Hinterland in Tenby
‘Hinterland’, literally ‘the land behind’, those mysterious areas with unclear boundaries half-hidden from view, seen from a train maybe, is the title for the June exhibition at the White Lion Street Gallery in Tenby. The three exhibiting artists have all have gone their own way, occupying an area outside the mainstream of artistic fashion and demonstrating different stages between realistic image to pure abstraction.
Bert Evans specialised in painting at Newport College of Art (1967-72) his early stylistic development helped by the advice of such artists as Jack Crabtree and Selwyn Jones. Bert is concerned with the effects of light on a subject rather than the subject itself and uses a small camera to catch fleeting patterns as a starting point: the image gets redrawn with pencil until a simple 3 or 4 tone pattern emerges and a range of limited colour is applied in a loose impressionist style.
At first glance his paintings appear straightforward: street views with people going about their ordinary everyday business – a couple sitting, looking out to sea, a family eating ice creams, skateboarders jumping. But the under-painting, usually bright, peeps through – unifying the whole but making the viewer aware of the painting process. And the compositions are unstaged – a glimpse captured rather than contrived, with shadows breaking quieter areas. Strong bright colour, cropped compositions, painting with the knobs on – shop signs, street signs and road markings are not omitted but retained and obvious in the scene - this is not subtle understated work, it’s ‘in your face’ painting. Not fussily accurate, or photographic in any way, Bert Evans’ paintings are robust and immediate, have no message other than ‘this is how it is, here, now.’
Elizabeth Haines’ long artistic career has evolved and transformed her work from early exquisite watercolours and drawings, illustrative work, to paintings that incorporated Welsh poetry and to abstract work related to music. Released from the practical need to illustrate, inspired by studies in European painting and given to be adventurous, Elizabeth often now works in an organic, experimental, apparently random fashion at the beginning of work. Allowing images to emerge, retaining some areas, changing others, she gradually focuses her attention. She says, “Some paintings remain on the edge of abstraction, allowing viewers their own interpretation, and some become more representational.”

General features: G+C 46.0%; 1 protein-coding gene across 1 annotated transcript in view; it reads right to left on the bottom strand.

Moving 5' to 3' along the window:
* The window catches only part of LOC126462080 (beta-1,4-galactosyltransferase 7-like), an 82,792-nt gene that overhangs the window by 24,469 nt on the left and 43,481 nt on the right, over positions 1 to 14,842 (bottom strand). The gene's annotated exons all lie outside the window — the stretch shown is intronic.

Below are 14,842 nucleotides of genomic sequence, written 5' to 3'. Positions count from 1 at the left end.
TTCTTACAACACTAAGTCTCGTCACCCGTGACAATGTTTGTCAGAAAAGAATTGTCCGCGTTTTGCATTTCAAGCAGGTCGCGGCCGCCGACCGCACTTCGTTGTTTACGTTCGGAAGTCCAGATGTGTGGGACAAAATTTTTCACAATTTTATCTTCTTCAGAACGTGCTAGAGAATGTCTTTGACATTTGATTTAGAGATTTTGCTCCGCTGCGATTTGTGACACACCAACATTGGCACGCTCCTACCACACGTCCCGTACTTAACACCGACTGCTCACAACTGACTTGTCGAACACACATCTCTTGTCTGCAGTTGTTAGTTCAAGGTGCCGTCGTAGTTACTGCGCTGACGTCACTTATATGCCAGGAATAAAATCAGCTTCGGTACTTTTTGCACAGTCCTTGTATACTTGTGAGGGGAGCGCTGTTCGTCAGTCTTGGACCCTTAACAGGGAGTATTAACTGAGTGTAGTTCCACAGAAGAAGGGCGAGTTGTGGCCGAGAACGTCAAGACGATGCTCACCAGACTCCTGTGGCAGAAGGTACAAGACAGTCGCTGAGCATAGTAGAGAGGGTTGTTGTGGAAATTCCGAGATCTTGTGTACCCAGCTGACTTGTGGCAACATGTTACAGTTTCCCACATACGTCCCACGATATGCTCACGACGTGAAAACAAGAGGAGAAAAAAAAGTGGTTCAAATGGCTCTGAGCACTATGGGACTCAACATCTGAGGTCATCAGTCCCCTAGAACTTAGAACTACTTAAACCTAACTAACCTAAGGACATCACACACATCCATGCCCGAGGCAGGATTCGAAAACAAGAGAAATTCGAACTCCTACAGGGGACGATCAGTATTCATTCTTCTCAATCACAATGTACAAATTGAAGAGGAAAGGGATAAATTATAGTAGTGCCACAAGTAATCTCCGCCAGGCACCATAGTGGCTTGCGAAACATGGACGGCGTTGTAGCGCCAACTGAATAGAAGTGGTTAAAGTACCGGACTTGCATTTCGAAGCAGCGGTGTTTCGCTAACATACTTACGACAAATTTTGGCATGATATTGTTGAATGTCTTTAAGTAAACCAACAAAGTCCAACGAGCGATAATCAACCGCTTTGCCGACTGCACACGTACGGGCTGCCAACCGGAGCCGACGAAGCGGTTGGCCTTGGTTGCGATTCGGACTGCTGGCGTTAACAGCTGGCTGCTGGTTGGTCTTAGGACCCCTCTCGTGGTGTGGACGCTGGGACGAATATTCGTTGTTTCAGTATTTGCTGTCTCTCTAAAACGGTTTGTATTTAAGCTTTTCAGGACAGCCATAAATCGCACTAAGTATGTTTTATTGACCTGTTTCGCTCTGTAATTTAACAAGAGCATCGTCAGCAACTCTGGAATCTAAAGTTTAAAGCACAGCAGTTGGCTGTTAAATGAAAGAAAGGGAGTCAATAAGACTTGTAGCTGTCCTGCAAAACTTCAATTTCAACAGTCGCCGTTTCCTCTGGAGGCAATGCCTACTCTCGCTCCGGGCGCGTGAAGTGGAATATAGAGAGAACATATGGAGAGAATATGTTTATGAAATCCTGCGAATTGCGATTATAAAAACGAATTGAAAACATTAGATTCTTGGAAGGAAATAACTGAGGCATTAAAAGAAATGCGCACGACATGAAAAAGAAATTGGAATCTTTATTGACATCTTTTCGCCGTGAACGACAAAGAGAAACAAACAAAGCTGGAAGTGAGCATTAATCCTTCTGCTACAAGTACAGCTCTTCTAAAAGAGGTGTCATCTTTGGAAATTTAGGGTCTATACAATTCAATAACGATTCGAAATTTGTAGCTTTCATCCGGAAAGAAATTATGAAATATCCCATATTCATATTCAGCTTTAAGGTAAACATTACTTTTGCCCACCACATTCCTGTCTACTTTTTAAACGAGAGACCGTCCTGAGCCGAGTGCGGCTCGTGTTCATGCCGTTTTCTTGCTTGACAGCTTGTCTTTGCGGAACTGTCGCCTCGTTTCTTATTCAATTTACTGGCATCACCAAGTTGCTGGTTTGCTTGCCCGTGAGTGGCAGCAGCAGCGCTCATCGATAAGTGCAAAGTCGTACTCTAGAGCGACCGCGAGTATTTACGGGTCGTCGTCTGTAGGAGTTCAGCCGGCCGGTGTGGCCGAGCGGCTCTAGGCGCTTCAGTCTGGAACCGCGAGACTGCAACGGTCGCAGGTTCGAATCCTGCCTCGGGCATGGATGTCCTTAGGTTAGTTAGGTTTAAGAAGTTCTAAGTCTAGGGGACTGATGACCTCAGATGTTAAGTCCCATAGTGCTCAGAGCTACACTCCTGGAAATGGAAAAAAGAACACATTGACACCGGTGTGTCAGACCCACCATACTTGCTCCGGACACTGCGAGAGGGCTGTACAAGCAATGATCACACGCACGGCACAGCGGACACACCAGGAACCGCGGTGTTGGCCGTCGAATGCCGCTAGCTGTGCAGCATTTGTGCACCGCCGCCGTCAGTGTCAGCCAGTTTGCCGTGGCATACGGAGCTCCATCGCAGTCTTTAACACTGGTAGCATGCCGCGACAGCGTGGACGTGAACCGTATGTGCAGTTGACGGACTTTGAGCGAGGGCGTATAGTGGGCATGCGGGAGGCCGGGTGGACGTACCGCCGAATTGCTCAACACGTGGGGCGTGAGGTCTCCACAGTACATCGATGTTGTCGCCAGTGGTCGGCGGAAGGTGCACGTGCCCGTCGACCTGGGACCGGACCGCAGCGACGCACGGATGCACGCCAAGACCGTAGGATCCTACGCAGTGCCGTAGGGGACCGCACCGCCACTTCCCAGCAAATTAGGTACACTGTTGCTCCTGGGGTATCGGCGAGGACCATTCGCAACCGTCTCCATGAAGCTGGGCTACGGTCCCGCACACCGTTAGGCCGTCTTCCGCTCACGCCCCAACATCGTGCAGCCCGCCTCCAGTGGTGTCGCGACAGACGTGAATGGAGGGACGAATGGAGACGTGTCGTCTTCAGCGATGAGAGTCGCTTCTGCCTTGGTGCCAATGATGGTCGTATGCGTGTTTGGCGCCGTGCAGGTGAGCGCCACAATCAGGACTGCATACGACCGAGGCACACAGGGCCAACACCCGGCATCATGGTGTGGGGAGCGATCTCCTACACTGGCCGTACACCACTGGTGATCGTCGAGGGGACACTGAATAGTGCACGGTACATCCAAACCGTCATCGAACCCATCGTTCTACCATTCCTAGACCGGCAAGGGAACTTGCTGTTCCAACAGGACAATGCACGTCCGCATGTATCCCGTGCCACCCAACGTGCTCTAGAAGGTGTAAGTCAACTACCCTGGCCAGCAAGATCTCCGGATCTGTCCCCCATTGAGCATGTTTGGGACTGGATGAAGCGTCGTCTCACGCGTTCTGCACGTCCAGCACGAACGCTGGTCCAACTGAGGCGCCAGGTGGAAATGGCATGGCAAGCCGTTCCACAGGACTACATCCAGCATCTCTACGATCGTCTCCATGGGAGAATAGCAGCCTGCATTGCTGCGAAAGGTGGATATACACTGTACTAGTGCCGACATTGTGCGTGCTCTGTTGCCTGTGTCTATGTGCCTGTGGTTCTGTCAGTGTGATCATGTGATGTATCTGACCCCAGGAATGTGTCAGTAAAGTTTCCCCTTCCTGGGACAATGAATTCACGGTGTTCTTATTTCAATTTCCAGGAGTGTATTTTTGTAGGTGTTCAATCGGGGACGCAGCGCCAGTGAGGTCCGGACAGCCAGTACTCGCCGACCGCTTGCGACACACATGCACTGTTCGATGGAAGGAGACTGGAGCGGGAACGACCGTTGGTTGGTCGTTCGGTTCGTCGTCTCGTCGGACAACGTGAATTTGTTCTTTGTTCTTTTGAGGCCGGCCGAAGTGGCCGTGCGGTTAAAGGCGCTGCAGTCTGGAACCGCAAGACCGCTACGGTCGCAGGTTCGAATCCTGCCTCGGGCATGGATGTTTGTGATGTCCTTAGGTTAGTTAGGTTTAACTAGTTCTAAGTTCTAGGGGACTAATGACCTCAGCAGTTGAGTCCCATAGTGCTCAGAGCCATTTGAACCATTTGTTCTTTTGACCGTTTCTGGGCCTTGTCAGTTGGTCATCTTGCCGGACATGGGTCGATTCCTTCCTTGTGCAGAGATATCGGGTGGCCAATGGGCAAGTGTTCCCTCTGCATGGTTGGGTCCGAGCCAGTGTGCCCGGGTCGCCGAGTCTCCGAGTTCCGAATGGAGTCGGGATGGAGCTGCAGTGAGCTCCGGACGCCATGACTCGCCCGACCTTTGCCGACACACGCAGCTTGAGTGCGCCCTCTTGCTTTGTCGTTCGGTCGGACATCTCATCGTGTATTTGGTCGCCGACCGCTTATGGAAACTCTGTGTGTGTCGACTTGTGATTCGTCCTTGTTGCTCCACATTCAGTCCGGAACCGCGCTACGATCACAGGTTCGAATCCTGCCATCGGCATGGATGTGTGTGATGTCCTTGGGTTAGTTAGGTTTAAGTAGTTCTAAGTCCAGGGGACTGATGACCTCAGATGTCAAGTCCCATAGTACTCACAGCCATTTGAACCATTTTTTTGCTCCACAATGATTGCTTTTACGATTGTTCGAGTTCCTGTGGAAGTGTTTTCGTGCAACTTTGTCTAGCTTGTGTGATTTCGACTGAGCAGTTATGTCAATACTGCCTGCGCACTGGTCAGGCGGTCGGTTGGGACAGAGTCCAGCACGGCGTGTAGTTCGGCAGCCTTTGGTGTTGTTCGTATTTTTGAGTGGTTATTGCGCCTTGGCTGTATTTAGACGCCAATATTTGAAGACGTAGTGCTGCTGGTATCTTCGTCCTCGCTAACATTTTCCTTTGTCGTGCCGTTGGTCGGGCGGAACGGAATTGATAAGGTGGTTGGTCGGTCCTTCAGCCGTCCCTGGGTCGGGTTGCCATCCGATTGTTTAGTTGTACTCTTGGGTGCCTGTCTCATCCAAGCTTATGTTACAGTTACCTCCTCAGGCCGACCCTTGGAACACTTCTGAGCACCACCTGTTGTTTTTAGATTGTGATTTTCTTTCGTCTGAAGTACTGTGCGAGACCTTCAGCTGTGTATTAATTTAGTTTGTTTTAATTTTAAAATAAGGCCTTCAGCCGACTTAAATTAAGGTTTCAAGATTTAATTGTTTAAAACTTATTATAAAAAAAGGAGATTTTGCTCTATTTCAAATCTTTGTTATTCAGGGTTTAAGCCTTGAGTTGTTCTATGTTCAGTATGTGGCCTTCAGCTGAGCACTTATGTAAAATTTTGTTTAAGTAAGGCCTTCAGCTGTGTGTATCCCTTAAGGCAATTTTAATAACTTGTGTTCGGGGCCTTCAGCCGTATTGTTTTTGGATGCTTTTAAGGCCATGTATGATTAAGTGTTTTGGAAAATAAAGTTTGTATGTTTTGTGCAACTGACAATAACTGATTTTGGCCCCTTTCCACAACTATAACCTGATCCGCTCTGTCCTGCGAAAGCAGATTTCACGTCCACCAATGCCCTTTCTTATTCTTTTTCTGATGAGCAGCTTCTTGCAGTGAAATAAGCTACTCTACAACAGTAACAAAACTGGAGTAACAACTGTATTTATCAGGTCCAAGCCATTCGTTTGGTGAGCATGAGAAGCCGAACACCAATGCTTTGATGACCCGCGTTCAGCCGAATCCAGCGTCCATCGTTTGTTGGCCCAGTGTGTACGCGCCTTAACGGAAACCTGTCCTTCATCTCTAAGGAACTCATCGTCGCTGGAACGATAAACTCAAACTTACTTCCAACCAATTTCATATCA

Rich colour and texture, produced by using different mediums, combined with the enigmatic subject matter make Elizabeth’s work memorable. In this exhibition she’ll focus on mountains – based in the reality of Wales’ high land and the vagaries of the weather and evoking metaphors for earth’s strength and endurance, human endeavour and frailty.
Andrew Douglas-Forbes’ paintings also start with boards painted randomly and roughly in neutral colours. The scene, be it landscape, fishermen or flowers, is painted on the surface, sometimes merging with and disappearing into the background. The effect is of an image which appears like a mirage, elusive and mysterious however mundane the subject. The compositions are natural – a table left after a simple meal, a dresser filled with crockery and flowers - and muted colours create a quiet tonal harmony.
Andrew has painted all his life and in addition is an operatic singer. He sees his two careers as being, in essence, the same: “both are concerned with communication, harmonies and discords, descriptions of emotions, objects, feelings and colours.” His painting is subtle and atmospheric, his subject matter suggesting far more than the obvious and immediate, hinting of others’ lives, past stories and memories.
Both Andrew and Elizabeth work predominantly from drawings made on the spot, producing fine line detailed work of figures, buildings and landscapes. In the studio a further selection follows and broader brushstrokes and calligraphic marks translate the fine drawing, a composition is made and a mood evoked through colour, shape and symbol.
From studios in a garden shed, a barn, and a chapel the artists bring paintings of busy streets, remote mountains and domestic settings: three unique styles from artists of long experience have created an exhibition that is memorable and haunting – created in a Welsh hinterland, between a Wales of today and of the past, of reality and myth, in styles outside the usual and obvious.
The exhibition will show from 31st May to 28th June at the White Lion Street Gallery in Tenby (next to the former cinema). The gallery is open from10am till 5pm every day except Wednesday and everyone is welcome. For further information telephone 01834-843375 or see images of the whole exhibition on the website www.artmatters.org.uk
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